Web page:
Much of the infrastructure of developed societies already incorporates and completely depends on cognitive technologies, including electrical grids, communication networks, currency and monetary exchanges, transportation vehicles in all their forms, and so forth. In fact, I will make the bold claim that daily life in developed societies can proceed in normal fashion only because of the incorporation of cognitive assemblages, without which crucial infrastructural systems simply would not function. (pp 7-8, 12)

So with that background, here's the Question as it has evolved:
Consider what differences computers have made in life and how you live it. Where have they touched, and not touched? To what degree and in what realms have you become a cyborg, entwined with (dependent upon) the work of microprocessors? Just how have these machines invaded (enriched, augmented, corrupted...) your life?


My own computer entanglement has probably been longer than that of other Conviviants (dating from 1952, when brother John had a work-study job INSIDE MIT's computer, changing burnt-out vacuum tubes) and has probably affected/infested more domains of life. I've been aware of being active as a functioning cyborg since my first PC (a TI-Pro) in 1984 ...and of the prospect of becoming a cyborg since the late 60s (when brother-in-law-in-law Steve Butterfield showed us email on the brand-new ARPANet interwebs), and even more so upon reading William Gibson's Neuromancer and the stories that preceded it (in which cyberspace was instantiated as "a consensual hallucination"). While I happily and constantly use dead-tree technology, pretty much everything I've been up to in the last 30 years has been inflected by the affordances of microprocessors. I am, in N. Katherine Hayles' words, a participant in multiple cognitive assemblages, a composite of organic, digital, and superorganic (the lattermost includes consciousness, and resides who-knows-where). A chronological list of books sketches a sequence of thoughts and attempts at understanding. To see an example of the building of a cognitive assemblage for a particular purpose, in this case remotely controlling a camera, check out Vadim K. Riez.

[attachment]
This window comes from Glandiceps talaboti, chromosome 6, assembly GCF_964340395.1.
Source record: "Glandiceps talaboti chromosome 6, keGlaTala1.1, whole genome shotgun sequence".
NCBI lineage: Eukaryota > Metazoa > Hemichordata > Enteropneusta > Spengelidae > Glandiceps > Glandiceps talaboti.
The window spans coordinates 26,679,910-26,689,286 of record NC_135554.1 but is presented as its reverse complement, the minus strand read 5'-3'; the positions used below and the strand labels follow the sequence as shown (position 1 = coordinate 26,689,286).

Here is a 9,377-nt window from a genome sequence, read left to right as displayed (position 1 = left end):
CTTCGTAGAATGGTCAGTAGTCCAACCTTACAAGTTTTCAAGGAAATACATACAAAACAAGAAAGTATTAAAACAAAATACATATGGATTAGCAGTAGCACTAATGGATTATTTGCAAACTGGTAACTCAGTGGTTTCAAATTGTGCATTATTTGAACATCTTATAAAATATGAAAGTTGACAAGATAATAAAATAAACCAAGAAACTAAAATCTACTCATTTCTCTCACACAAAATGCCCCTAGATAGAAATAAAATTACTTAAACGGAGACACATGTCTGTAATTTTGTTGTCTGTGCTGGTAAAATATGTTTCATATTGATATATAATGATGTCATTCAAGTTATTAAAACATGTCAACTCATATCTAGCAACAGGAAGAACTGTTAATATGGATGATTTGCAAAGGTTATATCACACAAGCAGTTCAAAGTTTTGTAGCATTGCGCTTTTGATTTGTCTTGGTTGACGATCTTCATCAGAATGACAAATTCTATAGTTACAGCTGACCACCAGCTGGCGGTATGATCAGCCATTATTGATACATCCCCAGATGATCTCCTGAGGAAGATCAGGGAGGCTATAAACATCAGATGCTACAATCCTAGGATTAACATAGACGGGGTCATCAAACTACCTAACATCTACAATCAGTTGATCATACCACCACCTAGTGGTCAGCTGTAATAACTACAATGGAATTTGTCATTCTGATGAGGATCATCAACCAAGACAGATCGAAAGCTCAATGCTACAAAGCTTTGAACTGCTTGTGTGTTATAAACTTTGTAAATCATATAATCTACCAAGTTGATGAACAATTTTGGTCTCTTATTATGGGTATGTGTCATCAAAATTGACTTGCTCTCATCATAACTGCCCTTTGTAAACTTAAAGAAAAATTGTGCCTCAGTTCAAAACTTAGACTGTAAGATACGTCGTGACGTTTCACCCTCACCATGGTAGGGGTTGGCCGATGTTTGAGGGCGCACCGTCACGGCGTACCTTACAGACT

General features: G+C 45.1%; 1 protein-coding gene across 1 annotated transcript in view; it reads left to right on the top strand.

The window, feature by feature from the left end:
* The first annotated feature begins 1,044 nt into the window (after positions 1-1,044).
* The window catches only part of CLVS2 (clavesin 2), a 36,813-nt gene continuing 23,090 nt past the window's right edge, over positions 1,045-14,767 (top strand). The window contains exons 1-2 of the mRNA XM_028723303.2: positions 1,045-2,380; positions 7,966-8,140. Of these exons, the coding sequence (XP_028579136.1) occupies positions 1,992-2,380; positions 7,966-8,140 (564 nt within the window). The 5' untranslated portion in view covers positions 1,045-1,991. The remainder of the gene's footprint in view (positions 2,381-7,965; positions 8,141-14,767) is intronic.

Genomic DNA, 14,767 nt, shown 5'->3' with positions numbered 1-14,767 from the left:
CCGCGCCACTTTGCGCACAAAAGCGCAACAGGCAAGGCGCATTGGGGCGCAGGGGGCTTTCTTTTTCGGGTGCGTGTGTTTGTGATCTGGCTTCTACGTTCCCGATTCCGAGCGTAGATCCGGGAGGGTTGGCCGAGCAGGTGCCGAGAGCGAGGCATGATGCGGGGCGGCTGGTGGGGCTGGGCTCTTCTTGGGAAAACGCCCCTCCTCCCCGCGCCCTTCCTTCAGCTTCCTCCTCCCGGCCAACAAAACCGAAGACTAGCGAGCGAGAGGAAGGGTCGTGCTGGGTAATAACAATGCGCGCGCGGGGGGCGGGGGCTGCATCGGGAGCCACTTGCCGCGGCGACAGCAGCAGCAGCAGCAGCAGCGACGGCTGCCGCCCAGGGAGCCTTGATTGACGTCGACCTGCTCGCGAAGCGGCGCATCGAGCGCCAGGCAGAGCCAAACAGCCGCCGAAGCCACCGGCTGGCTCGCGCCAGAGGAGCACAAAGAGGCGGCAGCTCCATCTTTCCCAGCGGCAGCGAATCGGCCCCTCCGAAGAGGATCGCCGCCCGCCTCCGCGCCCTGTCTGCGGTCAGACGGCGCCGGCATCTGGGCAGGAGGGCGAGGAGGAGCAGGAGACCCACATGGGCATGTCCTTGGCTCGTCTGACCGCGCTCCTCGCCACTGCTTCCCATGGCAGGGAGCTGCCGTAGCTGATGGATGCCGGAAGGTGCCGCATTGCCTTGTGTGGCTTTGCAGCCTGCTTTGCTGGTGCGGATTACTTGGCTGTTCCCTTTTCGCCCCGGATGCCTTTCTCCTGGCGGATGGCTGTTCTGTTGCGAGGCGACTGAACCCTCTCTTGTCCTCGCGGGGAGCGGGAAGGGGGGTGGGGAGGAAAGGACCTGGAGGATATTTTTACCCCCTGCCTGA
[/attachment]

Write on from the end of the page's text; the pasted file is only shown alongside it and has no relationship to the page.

If I ask when I noticed that EVERYTHING had changed in my relations with computers, I come up with an again-and-again list, each entry a story in itself:

  1. 1962 work for Bob Textor, just being around IBM cards and their algorithmic management
  2. 1969 Steve Butterfield and ARPANet email
  3. March 1984: began using the TI-Pro, for texts and to make maps. Changed my life in a day, became the platform for my teaching and the beginning of computer writing
  4. ca. 1987 learned about HyperCard, started to explore linked and allusive writing
  5. 1990 Mac SE30: HyperCard multimedia Encyclopedia of Musical Instruments
  6. 1991 the WELL, conversation and community via modem